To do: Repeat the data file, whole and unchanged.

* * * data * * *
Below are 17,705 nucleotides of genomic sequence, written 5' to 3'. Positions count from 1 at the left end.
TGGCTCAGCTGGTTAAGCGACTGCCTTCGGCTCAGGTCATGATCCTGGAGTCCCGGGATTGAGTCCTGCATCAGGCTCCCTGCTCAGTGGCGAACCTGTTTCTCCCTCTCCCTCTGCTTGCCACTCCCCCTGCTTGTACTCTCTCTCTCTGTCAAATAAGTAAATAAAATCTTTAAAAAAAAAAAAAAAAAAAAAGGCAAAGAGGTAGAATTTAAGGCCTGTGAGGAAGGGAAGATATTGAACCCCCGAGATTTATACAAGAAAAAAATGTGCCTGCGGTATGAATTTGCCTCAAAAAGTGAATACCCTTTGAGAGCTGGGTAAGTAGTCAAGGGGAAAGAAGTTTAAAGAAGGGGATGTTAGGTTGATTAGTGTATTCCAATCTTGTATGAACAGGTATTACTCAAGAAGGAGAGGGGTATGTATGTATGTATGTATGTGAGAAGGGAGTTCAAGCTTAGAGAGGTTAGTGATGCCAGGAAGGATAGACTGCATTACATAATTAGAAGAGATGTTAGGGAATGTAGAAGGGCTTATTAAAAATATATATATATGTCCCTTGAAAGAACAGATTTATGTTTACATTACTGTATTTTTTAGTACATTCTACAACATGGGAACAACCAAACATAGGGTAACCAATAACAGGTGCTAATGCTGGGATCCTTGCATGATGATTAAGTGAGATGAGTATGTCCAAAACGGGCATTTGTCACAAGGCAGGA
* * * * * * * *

Below are 17,705 nucleotides of genomic sequence, written 5' to 3'. Positions count from 1 at the left end.
TGGCTCAGCTGGTTAAGCGACTGCCTTCGGCTCAGGTCATGATCCTGGAGTCCCGGGATTGAGTCCTGCATCAGGCTCCCTGCTCAGTGGCGAACCTGTTTCTCCCTCTCCCTCTGCTTGCCACTCCCCCTGCTTGTACTCTCTCTCTCTGTCAAATAAGTAAATAAAATCTTTAAAAAAAAAAAAAAAAAAAAAGGCAAAGAGGTAGAATTTAAGGCCTGTGAGGAAGGGAAGATATTGAACCCCCGAGATTTATACAAGAAAAAAATGTGCCTGCGGTATGAATTTGCCTCAAAAAGTGAATACCCTTTGAGAGCTGGGTAAGTAGTCAAGGGGAAAGAAGTTTAAAGAAGGGGATGTTAGGTTGATTAGTGTATTCCAATCTTGTATGAACAGGTATTACTCAAGAAGGAGAGGGGTATGTATGTATGTATGTATGTGAGAAGGGAGTTCAAGCTTAGAGAGGTTAGTGATGCCAGGAAGGATAGACTGCATTACATAATTAGAAGAGATGTTAGGGAATGTAGAAGGGCTTATTAAAAATATATATATATGTCCCTTGAAAGAACAGATTTATGTTTACATTACTGTATTTTTTAGTACATTCTACAACATGGGAACAACCAAACATAGGGTAACCAATAACAGGTGCTAATGCTGGGATCCTTGCATGATGATTAAGTGAGATGAGTATGTCCAAAACGGGCATTTGTCACAAGGCAGGA